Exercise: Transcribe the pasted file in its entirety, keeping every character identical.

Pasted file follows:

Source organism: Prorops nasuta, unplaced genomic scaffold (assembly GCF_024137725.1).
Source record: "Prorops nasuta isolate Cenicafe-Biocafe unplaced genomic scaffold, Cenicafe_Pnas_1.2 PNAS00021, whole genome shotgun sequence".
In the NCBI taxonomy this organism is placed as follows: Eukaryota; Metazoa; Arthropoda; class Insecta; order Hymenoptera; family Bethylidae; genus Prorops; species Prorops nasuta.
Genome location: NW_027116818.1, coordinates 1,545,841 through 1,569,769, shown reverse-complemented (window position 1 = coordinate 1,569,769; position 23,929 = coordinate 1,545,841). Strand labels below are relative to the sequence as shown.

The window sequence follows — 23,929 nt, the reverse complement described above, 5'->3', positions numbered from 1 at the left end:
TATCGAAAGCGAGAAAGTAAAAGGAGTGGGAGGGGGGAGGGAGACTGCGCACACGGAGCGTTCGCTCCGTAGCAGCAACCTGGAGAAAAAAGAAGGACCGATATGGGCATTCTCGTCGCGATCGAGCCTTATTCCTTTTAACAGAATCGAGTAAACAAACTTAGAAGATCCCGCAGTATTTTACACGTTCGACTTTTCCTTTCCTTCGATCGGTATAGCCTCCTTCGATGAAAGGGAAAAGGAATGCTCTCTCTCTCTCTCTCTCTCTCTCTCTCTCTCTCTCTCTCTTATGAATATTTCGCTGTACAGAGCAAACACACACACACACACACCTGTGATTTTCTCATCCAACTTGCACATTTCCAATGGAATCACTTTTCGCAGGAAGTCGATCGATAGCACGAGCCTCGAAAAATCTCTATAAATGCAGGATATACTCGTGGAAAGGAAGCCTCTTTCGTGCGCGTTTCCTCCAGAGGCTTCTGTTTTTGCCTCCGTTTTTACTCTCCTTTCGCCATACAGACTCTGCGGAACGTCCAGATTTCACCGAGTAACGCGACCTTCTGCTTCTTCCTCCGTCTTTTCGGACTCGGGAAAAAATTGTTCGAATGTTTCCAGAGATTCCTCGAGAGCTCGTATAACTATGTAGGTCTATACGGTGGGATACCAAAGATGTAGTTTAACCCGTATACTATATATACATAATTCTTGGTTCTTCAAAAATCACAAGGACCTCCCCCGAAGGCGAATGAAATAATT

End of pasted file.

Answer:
Source organism: Prorops nasuta, unplaced genomic scaffold (assembly GCF_024137725.1).
Source record: "Prorops nasuta isolate Cenicafe-Biocafe unplaced genomic scaffold, Cenicafe_Pnas_1.2 PNAS00021, whole genome shotgun sequence".
In the NCBI taxonomy this organism is placed as follows: Eukaryota; Metazoa; Arthropoda; class Insecta; order Hymenoptera; family Bethylidae; genus Prorops; species Prorops nasuta.
Genome location: NW_027116818.1, coordinates 1,545,841 through 1,569,769, shown reverse-complemented (window position 1 = coordinate 1,569,769; position 23,929 = coordinate 1,545,841). Strand labels below are relative to the sequence as shown.

The window sequence follows — 23,929 nt, the reverse complement described above, 5'->3', positions numbered from 1 at the left end:
TATCGAAAGCGAGAAAGTAAAAGGAGTGGGAGGGGGGAGGGAGACTGCGCACACGGAGCGTTCGCTCCGTAGCAGCAACCTGGAGAAAAAAGAAGGACCGATATGGGCATTCTCGTCGCGATCGAGCCTTATTCCTTTTAACAGAATCGAGTAAACAAACTTAGAAGATCCCGCAGTATTTTACACGTTCGACTTTTCCTTTCCTTCGATCGGTATAGCCTCCTTCGATGAAAGGGAAAAGGAATGCTCTCTCTCTCTCTCTCTCTCTCTCTCTCTCTCTCTCTCTCTTATGAATATTTCGCTGTACAGAGCAAACACACACACACACACACCTGTGATTTTCTCATCCAACTTGCACATTTCCAATGGAATCACTTTTCGCAGGAAGTCGATCGATAGCACGAGCCTCGAAAAATCTCTATAAATGCAGGATATACTCGTGGAAAGGAAGCCTCTTTCGTGCGCGTTTCCTCCAGAGGCTTCTGTTTTTGCCTCCGTTTTTACTCTCCTTTCGCCATACAGACTCTGCGGAACGTCCAGATTTCACCGAGTAACGCGACCTTCTGCTTCTTCCTCCGTCTTTTCGGACTCGGGAAAAAATTGTTCGAATGTTTCCAGAGATTCCTCGAGAGCTCGTATAACTATGTAGGTCTATACGGTGGGATACCAAAGATGTAGTTTAACCCGTATACTATATATACATAATTCTTGGTTCTTCAAAAATCACAAGGACCTCCCCCGAAGGCGAATGAAATAATT